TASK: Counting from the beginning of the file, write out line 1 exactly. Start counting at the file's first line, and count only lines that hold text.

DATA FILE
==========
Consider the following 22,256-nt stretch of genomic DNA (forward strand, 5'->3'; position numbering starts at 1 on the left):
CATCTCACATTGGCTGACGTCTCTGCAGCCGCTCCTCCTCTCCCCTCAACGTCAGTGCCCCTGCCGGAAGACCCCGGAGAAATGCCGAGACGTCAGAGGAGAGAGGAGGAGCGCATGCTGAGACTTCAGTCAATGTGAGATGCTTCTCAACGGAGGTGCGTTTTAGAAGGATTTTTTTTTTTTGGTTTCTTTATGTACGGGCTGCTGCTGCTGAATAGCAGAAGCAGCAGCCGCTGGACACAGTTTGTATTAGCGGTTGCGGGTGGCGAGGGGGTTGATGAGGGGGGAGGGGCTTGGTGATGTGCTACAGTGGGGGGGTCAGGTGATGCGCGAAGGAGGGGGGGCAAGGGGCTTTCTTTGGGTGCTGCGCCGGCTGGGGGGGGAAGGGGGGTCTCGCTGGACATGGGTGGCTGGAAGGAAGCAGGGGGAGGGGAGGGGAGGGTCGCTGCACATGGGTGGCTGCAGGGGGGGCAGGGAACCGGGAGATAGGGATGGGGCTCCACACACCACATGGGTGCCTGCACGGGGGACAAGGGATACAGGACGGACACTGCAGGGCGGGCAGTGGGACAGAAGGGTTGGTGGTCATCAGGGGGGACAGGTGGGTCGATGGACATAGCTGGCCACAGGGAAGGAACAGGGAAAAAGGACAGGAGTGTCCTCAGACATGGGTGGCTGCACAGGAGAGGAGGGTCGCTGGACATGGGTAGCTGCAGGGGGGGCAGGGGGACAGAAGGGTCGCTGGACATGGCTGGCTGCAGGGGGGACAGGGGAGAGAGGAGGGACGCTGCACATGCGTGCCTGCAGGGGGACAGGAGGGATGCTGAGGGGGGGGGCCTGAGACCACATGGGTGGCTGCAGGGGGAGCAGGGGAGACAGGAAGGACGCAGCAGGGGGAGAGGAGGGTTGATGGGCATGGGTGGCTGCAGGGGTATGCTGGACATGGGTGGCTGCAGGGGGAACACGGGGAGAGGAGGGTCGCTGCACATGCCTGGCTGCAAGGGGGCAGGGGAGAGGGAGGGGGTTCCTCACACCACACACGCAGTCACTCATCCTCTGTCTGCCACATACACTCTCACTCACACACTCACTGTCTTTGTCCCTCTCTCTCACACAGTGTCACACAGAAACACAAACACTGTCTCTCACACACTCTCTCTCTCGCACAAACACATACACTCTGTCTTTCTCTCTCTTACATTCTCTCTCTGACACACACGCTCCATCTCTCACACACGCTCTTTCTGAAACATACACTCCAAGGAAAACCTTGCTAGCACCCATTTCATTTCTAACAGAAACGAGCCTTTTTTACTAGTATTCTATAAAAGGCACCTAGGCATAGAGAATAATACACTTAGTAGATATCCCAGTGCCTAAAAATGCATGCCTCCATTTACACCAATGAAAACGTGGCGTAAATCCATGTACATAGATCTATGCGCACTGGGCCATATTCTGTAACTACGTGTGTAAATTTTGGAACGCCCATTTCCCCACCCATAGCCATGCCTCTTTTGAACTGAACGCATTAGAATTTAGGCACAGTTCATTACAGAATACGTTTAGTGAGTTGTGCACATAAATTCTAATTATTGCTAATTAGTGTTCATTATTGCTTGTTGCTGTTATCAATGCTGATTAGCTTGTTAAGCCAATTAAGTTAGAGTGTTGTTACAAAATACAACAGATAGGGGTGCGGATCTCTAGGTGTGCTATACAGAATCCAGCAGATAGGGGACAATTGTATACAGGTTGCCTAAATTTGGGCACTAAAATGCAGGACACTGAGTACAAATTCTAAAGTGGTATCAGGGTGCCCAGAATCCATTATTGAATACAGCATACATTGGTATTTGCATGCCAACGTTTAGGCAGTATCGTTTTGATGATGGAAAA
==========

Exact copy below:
Consider the following 22,256-nt stretch of genomic DNA (forward strand, 5'->3'; position numbering starts at 1 on the left):